3. It was nice and easy to make, although there was only enough for 3 jars. I have loads of apples so now keep a bag in the car to be able to harvest blackberries wherever I see them, to make another batch!

    I found a small crop of blackcurrants this morning – would apple & blackcurrant jelly work?

  4. Fiona Nevile

    Hi Angie

    The apples have enough pectin to use ordinary white granulated sugar. Preserving sugar can give jam or jelly a nasty taste.

  5. Thanks for that. I don’t have 1kg of blackberries so might give the jelly recipe a go. I have loads of apples from our garden and also other trees in the area so will make some chutney with the rest. Think I might buy a clean bucket this afternoon for the draining … !

    Would you use pectin or granulated sugar for the jelly recipe?

    Thanks, Angie

  6. Fiona Nevile

    Hi Angie

    I prefer the jelly route myself. We make it in teeny pots to give as presents and to add to sauces. We nake blackberry and apple cheese with the remaining fruit. This is a jelly recipe I’ve put a link to our jam recipe below.

    You need to pass the mixture through a seive, to get rid of the pips, skins etc.

    If you want a recipe for blackberry and apple jam we have a good one here

  7. I’ve been hunting for blackberry & apple jam recipes and found this one. If I didn’t strain off the liquid to make the jelly, should I let the fruit cook down to a pulp then add the sugar and puree it? Other recipes I’ve found just seem to leave things simmering until reaching setting point. Does the ‘jelly’ version look more appealling do you think?

  8. Mrs Gillian Sutherland


    Many thanks for your helpful advice. In the end I had to use a mixture of crab and cooking apples and I didn’t pick the matching weight of elderberries, but it all worked out very well and the jelly tastes good, which is the most important thing. I have also made some apple and bramble jelly (Best Recipe) which has turned out a better colour than my normal recipe.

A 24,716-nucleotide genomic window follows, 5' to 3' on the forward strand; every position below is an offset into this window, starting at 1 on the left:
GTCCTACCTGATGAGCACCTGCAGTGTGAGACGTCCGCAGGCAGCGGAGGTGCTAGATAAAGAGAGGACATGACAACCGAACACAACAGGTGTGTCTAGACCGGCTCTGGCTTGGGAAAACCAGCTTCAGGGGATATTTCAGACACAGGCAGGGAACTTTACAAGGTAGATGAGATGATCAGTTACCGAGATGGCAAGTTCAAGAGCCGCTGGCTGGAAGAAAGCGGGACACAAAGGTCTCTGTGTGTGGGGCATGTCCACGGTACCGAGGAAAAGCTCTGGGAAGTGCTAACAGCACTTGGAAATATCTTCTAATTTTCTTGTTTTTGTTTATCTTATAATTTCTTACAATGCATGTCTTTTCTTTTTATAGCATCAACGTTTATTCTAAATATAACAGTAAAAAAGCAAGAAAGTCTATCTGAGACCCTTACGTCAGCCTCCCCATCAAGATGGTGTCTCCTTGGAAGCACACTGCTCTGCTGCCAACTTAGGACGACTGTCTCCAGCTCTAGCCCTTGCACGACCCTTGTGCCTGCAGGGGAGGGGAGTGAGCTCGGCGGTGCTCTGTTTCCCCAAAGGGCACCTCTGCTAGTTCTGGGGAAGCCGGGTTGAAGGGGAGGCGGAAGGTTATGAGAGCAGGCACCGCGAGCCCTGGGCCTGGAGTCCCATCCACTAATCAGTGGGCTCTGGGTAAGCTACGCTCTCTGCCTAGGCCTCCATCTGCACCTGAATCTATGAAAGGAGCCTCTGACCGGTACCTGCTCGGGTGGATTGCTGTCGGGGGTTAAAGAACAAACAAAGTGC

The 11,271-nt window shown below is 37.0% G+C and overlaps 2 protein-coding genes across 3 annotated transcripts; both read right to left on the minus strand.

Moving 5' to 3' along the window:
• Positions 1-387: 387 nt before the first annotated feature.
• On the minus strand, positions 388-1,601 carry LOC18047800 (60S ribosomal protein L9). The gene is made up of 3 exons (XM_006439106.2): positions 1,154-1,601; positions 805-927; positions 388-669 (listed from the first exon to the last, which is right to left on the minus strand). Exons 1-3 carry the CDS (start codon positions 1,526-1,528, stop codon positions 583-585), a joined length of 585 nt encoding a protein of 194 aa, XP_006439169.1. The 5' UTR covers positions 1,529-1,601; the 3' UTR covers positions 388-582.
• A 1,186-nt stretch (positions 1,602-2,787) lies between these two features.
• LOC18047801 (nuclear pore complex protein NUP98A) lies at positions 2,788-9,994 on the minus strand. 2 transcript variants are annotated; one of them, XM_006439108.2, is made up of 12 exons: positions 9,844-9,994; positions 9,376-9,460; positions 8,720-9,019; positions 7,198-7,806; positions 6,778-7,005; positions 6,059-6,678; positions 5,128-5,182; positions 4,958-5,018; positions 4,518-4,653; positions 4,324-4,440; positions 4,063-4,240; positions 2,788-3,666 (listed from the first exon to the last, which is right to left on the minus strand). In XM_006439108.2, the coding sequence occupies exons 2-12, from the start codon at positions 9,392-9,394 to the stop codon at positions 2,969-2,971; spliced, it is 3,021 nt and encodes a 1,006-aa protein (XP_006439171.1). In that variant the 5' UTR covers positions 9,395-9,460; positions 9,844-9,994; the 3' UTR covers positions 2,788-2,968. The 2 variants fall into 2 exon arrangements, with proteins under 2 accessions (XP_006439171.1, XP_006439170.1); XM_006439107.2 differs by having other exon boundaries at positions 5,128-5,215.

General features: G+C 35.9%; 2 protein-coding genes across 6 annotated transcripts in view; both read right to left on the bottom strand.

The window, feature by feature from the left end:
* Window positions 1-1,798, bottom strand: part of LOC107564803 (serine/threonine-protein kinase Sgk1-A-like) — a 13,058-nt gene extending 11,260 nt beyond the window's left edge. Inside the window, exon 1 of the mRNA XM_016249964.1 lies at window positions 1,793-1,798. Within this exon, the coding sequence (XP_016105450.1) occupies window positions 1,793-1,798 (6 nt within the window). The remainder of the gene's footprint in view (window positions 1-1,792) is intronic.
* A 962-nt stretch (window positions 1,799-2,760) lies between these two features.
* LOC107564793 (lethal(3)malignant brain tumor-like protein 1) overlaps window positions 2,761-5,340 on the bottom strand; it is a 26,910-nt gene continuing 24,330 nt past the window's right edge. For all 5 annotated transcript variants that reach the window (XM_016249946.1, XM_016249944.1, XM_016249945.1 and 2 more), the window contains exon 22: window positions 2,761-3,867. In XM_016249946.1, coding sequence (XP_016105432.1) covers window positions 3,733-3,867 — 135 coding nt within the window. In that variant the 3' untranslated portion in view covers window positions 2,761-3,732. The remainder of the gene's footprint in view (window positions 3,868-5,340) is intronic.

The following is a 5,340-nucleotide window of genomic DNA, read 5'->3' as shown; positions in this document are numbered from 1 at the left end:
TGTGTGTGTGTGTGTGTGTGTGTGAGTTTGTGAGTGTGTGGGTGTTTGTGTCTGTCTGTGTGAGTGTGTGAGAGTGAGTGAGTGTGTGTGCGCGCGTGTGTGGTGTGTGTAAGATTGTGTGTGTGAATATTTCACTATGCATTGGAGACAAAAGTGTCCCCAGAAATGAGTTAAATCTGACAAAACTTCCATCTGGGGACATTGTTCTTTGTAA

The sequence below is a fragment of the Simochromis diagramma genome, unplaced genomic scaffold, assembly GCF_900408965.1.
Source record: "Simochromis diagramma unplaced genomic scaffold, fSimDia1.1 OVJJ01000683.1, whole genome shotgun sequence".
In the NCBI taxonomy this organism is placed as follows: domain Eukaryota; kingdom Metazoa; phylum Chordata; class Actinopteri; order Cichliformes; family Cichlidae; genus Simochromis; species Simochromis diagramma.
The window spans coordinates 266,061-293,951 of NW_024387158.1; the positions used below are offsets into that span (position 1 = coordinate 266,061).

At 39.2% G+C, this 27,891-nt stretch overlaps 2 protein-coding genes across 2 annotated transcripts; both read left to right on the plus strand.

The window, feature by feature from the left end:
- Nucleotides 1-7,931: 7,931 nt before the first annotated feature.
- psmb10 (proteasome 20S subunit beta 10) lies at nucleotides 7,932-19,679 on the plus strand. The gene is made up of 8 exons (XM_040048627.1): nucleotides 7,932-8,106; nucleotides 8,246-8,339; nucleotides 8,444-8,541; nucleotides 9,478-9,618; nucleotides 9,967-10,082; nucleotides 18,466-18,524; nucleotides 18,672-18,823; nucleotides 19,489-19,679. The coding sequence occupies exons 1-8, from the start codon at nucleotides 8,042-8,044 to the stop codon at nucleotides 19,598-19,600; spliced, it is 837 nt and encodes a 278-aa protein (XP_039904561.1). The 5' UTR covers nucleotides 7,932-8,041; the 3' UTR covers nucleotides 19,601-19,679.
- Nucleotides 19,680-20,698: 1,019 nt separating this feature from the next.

Whilst out blackberrying (still a little early, loads more to come!) I noticed that there are a lot of sloes this year. Apart from sloe and apple jelly and sloe gin does anyone have any bright ideas for what else I can use them?


  9. kate (uk)

    p.s.- Half and half apples/berries tends to be best by the way.

  10. kate (uk)

    Gillian, quantities do not matter- the size of saucepan is all you need worry about- small saucepan = small batches of jelly…
    Wash the fruit and shake dry. Cut the crab apples in half, use a fork to take the elderberries off their stalks ( doesn’t matter if some stalks go in the pot), hull the blackberries and remove any visible creepy crawlies ( they come out when the berries get wet).
    Put the crab apples in a saucepan,put in enough water/fruit juice to just-only just-cover them, add the blackberries and elderberries. Warm them through gently so they cook very slowly and all the juice comes out of the fruit. When it is all nice and soft and pulpy give it a mash with a potato masher or a wooden spoon, this will help bring out all the juice. Strain the juice through a jelly bag or muslin overnight so you have just clear juice left, then for every pint of juice add a pound of sugar and boil juice and sugar to make jelly. If your apples are ripe use sugar with added pectin or add some lemon juice so you get a good set.
    Hope that helps!